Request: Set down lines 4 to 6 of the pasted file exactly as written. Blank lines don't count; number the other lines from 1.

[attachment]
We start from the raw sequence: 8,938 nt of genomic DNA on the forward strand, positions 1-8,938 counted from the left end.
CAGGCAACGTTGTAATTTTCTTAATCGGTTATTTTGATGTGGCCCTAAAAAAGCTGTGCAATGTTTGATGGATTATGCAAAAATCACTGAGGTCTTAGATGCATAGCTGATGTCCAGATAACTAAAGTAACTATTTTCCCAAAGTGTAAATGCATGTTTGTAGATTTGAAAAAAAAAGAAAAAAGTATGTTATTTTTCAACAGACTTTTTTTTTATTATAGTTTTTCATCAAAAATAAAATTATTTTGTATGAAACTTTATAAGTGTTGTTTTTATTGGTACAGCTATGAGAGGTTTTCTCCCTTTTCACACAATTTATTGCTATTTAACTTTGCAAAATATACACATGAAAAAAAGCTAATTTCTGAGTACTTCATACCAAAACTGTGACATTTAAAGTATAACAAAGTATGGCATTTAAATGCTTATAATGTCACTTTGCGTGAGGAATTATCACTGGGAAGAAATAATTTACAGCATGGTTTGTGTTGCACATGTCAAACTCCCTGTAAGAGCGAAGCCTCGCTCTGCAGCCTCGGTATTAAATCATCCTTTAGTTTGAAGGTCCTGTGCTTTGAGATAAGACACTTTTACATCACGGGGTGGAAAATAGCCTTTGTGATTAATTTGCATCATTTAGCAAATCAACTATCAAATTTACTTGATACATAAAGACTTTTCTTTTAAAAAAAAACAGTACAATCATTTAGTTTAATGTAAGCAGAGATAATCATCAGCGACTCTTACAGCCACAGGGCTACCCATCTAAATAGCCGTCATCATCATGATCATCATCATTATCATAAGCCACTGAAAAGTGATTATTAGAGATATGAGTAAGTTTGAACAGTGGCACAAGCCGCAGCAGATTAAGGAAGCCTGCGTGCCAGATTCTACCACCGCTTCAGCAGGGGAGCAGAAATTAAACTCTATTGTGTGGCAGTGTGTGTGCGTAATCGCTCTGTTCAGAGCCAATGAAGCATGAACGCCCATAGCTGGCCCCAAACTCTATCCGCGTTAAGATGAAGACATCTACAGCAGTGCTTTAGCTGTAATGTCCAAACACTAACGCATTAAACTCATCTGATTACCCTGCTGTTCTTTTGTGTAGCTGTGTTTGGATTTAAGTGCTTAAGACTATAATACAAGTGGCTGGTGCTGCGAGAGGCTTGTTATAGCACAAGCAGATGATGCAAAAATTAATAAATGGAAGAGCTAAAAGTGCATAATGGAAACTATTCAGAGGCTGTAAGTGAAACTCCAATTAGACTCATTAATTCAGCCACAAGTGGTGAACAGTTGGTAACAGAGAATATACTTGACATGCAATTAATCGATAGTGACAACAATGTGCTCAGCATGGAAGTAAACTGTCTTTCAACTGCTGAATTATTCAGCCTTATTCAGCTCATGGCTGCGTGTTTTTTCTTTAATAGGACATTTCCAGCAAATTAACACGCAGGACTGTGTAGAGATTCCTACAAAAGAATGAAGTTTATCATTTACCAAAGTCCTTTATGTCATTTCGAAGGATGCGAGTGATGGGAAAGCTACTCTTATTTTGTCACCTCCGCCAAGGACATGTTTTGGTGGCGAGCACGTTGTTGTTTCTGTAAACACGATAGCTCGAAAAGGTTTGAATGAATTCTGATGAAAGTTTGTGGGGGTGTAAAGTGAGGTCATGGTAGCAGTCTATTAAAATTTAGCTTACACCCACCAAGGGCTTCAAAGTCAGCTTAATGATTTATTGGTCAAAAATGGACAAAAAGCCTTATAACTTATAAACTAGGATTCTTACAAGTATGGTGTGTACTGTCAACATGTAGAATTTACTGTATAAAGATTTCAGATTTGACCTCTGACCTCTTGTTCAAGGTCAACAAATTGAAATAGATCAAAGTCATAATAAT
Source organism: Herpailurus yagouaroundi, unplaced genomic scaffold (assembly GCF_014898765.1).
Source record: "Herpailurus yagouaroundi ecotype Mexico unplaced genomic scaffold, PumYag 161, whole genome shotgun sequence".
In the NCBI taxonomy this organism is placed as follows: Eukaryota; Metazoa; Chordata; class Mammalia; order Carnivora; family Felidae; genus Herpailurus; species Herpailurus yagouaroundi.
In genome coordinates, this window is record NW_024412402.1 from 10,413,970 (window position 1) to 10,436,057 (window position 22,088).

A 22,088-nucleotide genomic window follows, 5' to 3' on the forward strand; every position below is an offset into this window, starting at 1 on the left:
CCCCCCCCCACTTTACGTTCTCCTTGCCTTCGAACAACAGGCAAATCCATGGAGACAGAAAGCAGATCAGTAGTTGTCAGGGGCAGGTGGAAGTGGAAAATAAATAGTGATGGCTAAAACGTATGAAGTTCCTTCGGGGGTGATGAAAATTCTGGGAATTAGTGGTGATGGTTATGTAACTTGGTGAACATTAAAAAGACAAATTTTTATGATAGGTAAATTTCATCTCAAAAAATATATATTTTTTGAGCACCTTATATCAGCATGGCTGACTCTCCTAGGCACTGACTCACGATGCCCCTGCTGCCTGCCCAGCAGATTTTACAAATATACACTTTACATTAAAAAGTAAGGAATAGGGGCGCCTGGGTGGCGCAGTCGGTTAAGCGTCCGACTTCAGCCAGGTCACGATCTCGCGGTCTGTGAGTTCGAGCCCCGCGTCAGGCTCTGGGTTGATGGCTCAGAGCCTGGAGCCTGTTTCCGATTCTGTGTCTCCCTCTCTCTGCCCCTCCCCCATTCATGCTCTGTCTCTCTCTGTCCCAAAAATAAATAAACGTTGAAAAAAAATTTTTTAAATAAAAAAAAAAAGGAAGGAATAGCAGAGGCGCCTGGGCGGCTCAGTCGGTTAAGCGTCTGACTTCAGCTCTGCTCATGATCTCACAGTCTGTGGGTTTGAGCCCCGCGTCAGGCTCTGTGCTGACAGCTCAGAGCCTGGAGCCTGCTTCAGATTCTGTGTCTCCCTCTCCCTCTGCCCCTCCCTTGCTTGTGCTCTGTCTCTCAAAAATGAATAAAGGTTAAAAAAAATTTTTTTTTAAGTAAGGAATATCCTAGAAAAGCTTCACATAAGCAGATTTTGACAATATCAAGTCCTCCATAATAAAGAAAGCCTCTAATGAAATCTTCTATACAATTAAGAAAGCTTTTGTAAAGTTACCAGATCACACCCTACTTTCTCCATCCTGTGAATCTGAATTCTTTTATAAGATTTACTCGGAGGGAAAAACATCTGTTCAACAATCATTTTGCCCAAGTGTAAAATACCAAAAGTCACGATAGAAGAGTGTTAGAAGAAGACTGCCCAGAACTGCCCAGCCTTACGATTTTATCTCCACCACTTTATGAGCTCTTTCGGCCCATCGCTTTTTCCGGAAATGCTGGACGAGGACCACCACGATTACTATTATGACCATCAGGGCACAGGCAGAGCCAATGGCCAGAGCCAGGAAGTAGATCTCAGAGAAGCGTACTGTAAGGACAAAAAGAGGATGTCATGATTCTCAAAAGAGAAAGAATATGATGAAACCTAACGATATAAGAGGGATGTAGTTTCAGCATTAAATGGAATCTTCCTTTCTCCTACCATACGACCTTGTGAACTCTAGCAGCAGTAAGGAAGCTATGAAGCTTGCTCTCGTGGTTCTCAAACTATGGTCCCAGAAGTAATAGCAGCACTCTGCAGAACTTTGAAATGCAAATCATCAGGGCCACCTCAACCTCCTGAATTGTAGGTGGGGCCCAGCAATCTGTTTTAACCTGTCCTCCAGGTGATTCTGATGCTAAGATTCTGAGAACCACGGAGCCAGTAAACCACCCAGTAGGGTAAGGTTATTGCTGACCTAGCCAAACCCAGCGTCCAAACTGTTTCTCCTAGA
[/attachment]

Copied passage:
Source record: "Herpailurus yagouaroundi ecotype Mexico unplaced genomic scaffold, PumYag 161, whole genome shotgun sequence".
In the NCBI taxonomy this organism is placed as follows: Eukaryota; Metazoa; Chordata; class Mammalia; order Carnivora; family Felidae; genus Herpailurus; species Herpailurus yagouaroundi.
In genome coordinates, this window is record NW_024412402.1 from 10,413,970 (window position 1) to 10,436,057 (window position 22,088).